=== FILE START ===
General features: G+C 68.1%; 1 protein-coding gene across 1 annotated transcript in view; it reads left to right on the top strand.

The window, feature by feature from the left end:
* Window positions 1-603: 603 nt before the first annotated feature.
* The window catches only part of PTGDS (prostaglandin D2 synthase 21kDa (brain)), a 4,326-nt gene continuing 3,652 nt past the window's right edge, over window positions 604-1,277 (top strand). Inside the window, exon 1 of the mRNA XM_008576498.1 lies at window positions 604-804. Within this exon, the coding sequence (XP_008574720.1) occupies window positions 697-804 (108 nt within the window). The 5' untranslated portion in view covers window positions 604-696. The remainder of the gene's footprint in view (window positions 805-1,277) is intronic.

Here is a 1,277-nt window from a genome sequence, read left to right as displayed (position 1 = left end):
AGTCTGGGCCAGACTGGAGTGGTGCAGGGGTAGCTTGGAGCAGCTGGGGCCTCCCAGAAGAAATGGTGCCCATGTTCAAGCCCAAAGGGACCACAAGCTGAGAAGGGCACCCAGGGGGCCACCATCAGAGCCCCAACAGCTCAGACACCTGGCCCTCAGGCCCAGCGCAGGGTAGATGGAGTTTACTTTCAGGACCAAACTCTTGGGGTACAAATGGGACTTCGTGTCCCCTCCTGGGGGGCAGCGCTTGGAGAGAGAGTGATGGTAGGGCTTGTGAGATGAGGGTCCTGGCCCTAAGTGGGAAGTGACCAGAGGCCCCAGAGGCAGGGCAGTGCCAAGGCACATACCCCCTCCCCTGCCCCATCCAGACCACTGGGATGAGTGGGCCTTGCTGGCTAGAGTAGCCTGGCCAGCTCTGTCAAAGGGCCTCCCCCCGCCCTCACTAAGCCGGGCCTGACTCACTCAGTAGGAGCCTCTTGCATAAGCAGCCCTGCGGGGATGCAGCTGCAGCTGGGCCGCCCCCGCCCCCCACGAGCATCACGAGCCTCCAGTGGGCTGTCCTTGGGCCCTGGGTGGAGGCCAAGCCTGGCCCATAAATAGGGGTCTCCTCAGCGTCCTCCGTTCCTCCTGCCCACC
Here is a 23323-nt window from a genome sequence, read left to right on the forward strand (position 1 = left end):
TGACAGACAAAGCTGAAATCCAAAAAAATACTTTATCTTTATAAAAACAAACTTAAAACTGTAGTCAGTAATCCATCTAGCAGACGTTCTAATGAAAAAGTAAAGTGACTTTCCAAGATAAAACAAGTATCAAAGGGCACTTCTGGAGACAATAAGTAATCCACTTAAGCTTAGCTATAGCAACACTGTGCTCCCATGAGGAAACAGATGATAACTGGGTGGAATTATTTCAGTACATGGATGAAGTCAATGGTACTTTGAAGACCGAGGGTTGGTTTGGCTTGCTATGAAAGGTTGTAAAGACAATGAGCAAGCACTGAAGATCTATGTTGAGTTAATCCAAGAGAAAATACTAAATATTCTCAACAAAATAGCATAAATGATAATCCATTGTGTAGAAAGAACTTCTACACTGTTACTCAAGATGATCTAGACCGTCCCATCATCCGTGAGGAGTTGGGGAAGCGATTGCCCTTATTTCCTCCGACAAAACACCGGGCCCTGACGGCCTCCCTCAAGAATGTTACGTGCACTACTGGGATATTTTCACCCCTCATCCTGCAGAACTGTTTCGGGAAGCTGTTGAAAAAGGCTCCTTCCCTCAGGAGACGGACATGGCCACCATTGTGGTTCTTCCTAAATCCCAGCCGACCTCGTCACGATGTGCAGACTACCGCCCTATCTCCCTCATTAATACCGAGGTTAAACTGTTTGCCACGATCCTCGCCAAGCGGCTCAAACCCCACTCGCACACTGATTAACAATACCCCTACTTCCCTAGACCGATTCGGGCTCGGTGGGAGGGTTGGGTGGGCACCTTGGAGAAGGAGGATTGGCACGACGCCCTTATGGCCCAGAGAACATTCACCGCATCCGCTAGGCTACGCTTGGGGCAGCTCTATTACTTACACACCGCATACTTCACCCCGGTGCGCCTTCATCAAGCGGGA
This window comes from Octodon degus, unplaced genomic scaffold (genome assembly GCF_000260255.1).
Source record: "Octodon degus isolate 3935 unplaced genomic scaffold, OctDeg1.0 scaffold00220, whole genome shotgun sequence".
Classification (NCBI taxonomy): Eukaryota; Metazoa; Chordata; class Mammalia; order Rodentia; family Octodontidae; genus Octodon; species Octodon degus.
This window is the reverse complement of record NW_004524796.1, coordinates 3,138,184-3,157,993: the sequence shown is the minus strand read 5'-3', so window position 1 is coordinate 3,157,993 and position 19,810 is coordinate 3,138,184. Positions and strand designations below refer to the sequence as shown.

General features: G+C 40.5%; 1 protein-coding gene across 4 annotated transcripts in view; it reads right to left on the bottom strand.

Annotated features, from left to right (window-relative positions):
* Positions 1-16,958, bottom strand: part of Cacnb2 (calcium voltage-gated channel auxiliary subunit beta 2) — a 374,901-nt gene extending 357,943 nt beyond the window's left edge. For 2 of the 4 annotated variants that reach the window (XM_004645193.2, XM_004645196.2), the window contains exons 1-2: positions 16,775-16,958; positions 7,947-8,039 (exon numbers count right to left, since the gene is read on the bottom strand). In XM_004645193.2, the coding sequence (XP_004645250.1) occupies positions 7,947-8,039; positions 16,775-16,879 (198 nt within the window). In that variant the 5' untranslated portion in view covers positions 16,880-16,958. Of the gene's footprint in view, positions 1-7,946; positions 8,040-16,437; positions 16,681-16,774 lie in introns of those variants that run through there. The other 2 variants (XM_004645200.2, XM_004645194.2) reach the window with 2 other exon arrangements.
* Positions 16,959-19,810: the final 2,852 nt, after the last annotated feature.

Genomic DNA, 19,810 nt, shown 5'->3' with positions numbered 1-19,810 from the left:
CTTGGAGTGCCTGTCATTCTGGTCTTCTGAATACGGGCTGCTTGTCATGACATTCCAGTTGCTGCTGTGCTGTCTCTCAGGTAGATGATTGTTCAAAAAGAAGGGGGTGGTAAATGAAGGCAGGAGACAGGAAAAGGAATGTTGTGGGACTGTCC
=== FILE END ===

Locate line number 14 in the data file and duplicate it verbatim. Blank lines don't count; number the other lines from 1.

Annotated features, from left to right (window-relative positions):